Broad Views: A Monthly Periodical Dealing with All Subjects of General Interest, Without Regard to Conventional Habits of Thought, Volume 2

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K. Paul, Trench, Trubner, 1904
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Page 212 - But how much nobler will be the Sovereign's boast, when he shall have it to say, that he found law dear, and left it cheap ; found it a sealed book— left it a living letter ; found it the patrimony of the rich — left it the inheritance of the poor ; found it the two-edged sword of craft and oppression — left it the staff of honesty and the shield of innocence...
Page 133 - I gained gifts and goodly grace Of that great lord, which therein wont to dwell, Whose want too well now feels my friendless case; But ah!
Page 36 - When both are the produce of domestic industry, it necessarily replaces by every such operation TWO distinct capitals, which had both been employed in supporting productive labour, and thereby enables them to continue that support. The capital which sends Scotch manufactures to London, and brings back English corn and manufactures to Edinburgh, necessarily replaces, by every such operation, TWO British capitals which had both been employed in the agriculture or manufactures of Great Britain. " The...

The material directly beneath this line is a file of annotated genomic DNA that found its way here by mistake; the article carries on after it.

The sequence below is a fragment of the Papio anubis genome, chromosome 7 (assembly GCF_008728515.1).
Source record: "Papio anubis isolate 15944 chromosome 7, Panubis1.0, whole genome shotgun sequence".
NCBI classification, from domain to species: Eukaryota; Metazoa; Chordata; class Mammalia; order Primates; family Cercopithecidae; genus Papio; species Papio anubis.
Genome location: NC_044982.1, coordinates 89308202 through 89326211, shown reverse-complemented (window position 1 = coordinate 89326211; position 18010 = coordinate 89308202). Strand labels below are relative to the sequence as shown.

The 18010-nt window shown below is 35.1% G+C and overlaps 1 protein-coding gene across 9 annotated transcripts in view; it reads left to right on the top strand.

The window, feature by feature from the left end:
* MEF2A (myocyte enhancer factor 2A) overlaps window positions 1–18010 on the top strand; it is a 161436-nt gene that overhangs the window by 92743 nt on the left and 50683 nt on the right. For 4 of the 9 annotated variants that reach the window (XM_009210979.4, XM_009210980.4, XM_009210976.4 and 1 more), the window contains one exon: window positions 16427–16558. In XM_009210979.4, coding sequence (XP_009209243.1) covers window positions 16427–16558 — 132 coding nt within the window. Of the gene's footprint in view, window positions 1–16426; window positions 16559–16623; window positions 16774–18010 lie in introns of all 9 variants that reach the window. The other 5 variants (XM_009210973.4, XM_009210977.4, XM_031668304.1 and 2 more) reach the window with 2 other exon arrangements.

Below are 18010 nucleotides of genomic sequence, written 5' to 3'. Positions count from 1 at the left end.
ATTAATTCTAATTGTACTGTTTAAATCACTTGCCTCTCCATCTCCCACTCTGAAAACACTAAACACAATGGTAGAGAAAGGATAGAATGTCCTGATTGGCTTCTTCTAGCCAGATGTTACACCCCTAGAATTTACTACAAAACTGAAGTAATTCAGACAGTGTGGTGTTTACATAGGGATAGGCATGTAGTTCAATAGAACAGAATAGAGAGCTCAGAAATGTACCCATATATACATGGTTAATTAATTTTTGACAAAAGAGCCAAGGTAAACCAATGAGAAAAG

Page 19 - ... is good sense defaced: Some are bewilder'd in the maze of schools, And some made coxcombs Nature meant but fools. In search of wit these lose their common sense, And then turn critics...
Page 193 - Where slaves once more their native land behold, No fiends torment, no Christians thirst for gold. To Be, contents his natural desire, He asks no Angel's wing, no Seraph's fire; But thinks, admitted to that equal sky, His faithful dog shall bear him company.
Page 324 - Sitting one day in his room, his eye fell upon a burnished pewter dish, which reflected the sunshine with such marvellous splendour that he fell into an inward ecstasy, and it seemed to him as if he could now look into the principles and deepest foundations of things. He believed that it was only a fancy, and in order to banish it from his mind he went out upon the green. But here he remarked that he gazed into the very heart of things, the very herbs and grass, and that actual nature harmonized...
Page 399 - ... every person playing or betting in any street, road, highway, or other open and public place, at or with any table or instrument of gaming, at any game or pretended game of chance...
Page 236 - I never learned Greek, and I don't find that I have ever missed it. I have had a doctor's cap and gown without Greek; I have ten thousand florins a year without Greek; I eat heartily without Greek; and in short, continued he, as I don't know Greek, I do not believe there is any good in it.
Page 373 - And, as a bird each fond endearment tries, To tempt its new fledged offspring to the skies, He tried each art, reproved each dull delay, Allured to brighter worlds, and led the way.
Page 324 - sitting one day in his room, his eye fell upon a burnished pewter dish which reflected the sunshine with such marvellous splendour that he fell into a deep inward ecstasy and it seemed to him as if he could now look into the principles and deepest foundations of things.

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